When I first heard that legendary metal band Deftones was going to be releasing an album this year, I was excited to see what this experimental band would come out with next. Their album “White Pony,” which was released 20 years ago, stands as a watershed moment in metal albums. But after listening to Deftones’ newest record “Ohms,” I realized it is the second coming of “White Pony.”
Listening to “Ohms” is like listening to journal entries of someone going through heartbreak. They are painful, emotional and most of all depressing. Lead singer Chino Moreno’s vocal range helps with evoking the somber lyrics throughout the album. The track “Ceremony” is a great example of the band’s penmanship. Lines like, “So I’m leaving you tonight / It’s not fun here anymore I’ll be joining the parade / Of the ghosts who came before,” display the haunting atmosphere the band is well known for.
This album also has incredible guitar work that is reminiscent of shoegaze acts like My Bloody Valentine and Sonic Youth, while also being punchy and raw. The song “Pompenji” is a great example of the use of varying guitar styles. The intro and outro are wavy and light while the chorus is heavy and piercing.
What makes “Ohms” stand out from other Deftones records is the importance of the lyrics throughout the album. The album starts and ends with a sign of hope that everything seems to be getting better for Moreno, but in between those tracks, life is on fire and nothing is getting better. “This Link is Dead” is not only my favorite song on the album, but it also displays Moreno’s rage with his partner. His frustration is relatable which is what makes Moreno and the rest of Deftones great songwriters.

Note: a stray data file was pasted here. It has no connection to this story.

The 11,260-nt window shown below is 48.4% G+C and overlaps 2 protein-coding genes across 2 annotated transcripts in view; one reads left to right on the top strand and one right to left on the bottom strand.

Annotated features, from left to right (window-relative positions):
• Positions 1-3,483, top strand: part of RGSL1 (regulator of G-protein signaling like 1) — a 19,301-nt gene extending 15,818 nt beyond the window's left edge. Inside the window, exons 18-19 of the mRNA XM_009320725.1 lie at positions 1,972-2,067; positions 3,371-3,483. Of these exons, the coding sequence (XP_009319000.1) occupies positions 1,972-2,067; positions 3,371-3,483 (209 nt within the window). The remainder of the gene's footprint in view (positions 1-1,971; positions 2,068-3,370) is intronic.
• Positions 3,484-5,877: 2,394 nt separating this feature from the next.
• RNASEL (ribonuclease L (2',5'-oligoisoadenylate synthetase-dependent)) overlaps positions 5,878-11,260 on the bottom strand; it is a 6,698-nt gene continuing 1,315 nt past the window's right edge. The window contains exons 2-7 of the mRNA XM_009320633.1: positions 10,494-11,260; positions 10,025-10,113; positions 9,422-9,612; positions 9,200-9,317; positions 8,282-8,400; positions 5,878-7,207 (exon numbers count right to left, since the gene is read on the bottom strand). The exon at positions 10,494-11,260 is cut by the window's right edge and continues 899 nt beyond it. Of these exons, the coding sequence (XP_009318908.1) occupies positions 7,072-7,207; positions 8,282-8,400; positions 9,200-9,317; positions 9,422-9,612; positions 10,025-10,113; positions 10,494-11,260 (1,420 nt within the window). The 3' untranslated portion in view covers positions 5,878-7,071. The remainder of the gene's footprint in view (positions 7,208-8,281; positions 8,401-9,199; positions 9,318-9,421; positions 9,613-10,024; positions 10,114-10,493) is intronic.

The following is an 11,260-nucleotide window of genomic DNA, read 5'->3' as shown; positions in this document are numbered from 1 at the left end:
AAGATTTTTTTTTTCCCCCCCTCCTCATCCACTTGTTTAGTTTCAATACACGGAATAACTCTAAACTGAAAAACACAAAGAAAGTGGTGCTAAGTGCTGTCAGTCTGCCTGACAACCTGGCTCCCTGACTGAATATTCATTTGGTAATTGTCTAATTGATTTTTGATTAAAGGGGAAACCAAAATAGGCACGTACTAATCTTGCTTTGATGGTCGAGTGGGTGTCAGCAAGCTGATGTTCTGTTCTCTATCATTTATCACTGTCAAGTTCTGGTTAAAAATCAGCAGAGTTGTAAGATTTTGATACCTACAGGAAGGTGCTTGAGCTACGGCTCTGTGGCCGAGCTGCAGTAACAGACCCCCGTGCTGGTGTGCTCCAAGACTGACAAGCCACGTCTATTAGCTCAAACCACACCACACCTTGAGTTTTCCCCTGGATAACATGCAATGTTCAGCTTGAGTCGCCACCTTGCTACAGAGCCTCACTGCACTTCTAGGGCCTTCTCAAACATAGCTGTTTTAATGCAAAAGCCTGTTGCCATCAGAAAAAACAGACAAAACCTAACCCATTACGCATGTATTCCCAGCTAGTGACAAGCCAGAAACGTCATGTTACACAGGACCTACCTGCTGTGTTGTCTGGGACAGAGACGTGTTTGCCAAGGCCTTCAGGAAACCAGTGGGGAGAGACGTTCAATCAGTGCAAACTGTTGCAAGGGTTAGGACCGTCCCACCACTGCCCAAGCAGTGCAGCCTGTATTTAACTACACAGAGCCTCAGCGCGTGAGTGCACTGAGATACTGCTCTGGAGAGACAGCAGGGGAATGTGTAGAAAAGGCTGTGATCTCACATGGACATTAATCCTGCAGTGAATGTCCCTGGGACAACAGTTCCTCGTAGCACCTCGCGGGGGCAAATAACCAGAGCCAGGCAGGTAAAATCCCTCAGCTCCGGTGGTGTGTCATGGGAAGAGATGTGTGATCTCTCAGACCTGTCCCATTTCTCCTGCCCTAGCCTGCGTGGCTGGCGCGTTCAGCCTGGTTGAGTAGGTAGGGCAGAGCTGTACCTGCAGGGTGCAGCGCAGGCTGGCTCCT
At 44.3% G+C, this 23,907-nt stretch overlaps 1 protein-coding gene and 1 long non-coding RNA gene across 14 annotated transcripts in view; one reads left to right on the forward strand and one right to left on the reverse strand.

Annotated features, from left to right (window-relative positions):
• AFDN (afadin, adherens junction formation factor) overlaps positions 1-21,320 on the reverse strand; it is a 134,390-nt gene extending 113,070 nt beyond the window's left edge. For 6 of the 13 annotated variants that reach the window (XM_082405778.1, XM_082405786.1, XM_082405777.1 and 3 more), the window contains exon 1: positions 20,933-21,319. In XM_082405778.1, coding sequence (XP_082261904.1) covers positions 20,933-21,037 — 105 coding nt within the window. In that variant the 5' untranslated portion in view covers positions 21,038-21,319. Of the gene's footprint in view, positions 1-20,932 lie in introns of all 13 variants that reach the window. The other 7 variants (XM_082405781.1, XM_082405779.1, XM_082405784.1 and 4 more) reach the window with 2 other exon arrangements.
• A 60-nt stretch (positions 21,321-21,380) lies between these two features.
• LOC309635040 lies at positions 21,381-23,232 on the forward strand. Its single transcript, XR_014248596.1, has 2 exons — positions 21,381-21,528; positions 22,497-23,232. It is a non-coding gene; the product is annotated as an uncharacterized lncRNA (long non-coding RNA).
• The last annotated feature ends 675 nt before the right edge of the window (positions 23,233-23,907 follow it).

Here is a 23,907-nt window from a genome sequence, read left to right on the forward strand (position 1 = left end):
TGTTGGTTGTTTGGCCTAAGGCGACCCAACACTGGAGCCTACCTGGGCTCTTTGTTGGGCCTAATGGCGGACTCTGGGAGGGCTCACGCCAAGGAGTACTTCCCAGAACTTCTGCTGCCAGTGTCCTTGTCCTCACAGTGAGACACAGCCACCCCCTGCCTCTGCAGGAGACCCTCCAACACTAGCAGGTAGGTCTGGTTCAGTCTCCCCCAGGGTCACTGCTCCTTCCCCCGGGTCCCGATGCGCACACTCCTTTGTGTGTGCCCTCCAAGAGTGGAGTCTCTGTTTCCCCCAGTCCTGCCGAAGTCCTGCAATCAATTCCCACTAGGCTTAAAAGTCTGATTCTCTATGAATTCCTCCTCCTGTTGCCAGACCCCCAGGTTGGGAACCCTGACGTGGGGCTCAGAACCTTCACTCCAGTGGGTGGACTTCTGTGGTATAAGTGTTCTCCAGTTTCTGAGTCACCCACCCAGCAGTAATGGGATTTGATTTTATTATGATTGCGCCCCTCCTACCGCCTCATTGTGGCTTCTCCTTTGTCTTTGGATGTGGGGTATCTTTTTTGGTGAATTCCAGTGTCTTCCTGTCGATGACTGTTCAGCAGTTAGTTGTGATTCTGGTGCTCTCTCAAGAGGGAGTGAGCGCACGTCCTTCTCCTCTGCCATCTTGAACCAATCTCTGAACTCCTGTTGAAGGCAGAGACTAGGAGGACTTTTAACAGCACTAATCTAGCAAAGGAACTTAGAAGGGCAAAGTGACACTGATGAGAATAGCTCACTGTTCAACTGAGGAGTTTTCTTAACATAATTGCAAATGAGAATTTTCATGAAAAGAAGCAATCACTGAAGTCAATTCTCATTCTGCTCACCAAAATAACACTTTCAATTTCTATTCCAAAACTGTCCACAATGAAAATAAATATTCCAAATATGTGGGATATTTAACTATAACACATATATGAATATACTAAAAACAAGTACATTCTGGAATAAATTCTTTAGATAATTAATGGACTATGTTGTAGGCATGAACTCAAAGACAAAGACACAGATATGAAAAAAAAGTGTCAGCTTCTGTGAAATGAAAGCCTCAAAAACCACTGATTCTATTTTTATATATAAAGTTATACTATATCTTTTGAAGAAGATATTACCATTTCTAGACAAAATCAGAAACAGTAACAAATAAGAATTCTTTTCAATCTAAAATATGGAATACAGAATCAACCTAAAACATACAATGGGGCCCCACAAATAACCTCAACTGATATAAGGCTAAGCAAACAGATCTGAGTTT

The only part of the album that was disappointing was with the song “Error.” The drumming from Abe Cunningham was great as usual, but the glitchy intro and the confusing lyrics made the song feel out of place from the rest of the album.
‘Ohms” is a significant record for Deftones. It avoids being a part of the synth pop stranglehold that has held bands like Imagine Dragons and Maroon 5 in a musical rut. Deftones instead embarks in darker and moodier songwriting and instrumentation. This record is not for newer Deftones fans as “Ohms” is more experimental than other records in the band’s discography. The album is also not meant for repeat listens as the tone of “Ohms” is draining and harsh.
Despite the depressing nature of “Ohms,” this is a fantastic record for exploring the complicated nature of relationships without sounding sappy or pathetic. Just like they did with “White Pony”
in 2000, Deftones are able to be brutally honest with their fans while also providing wicked guitar solos. Their style is raw and unapologetic which is what makes them stand out in the sluggish and jaded rock industry.
“Ohms” is Deftones at their best. With excellent songwriting and powerful instrumentation, this album is a reminder that Deftones is one of the best metal bands currently producing music.